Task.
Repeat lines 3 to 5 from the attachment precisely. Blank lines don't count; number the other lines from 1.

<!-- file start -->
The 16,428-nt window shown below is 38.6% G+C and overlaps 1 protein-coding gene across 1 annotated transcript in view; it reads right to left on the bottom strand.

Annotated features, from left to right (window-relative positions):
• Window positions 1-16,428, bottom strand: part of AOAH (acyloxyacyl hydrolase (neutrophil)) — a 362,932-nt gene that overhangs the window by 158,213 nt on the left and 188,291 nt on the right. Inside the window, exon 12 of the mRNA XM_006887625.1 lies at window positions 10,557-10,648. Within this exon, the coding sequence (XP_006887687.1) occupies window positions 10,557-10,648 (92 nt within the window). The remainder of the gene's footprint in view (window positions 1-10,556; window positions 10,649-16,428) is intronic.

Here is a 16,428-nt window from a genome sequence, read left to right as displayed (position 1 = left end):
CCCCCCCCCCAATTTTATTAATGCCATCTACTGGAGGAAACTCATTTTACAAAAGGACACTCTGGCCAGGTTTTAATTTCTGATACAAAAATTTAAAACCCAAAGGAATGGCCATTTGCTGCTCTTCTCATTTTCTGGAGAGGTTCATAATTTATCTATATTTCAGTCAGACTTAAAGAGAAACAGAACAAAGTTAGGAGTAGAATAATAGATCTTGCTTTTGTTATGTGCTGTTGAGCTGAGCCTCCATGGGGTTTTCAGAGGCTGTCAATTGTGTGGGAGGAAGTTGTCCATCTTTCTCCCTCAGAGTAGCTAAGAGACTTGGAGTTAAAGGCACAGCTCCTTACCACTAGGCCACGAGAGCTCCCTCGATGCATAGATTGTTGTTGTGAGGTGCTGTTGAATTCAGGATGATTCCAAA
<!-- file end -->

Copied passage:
• Window positions 1-16,428, bottom strand: part of AOAH (acyloxyacyl hydrolase (neutrophil)) — a 362,932-nt gene that overhangs the window by 158,213 nt on the left and 188,291 nt on the right. Inside the window, exon 12 of the mRNA XM_006887625.1 lies at window positions 10,557-10,648. Within this exon, the coding sequence (XP_006887687.1) occupies window positions 10,557-10,648 (92 nt within the window). The remainder of the gene's footprint in view (window positions 1-10,556; window positions 10,649-16,428) is intronic.

Here is a 16,428-nt window from a genome sequence, read left to right as displayed (position 1 = left end):
CCCCCCCCCCAATTTTATTAATGCCATCTACTGGAGGAAACTCATTTTACAAAAGGACACTCTGGCCAGGTTTTAATTTCTGATACAAAAATTTAAAACCCAAAGGAATGGCCATTTGCTGCTCTTCTCATTTTCTGGAGAGGTTCATAATTTATCTATATTTCAGTCAGACTTAAAGAGAAACAGAACAAAGTTAGGAGTAGAATAATAGATCTTGCTTTTGTTATGTGCTGTTGAGCTGAGCCTCCATGGGGTTTTCAGAGGCTGTCAATTGTGTGGGAGGAAGTTGTCCATCTTTCTCCCTCAGAGTAGCTAAGAGACTTGGAGTTAAAGGCACAGCTCCTTACCACTAGGCCACGAGAGCTCCCTCGATGCATAGATTGTTGTTGTGAGGTGCTGTTGAATTCAGGATGATTCCAAA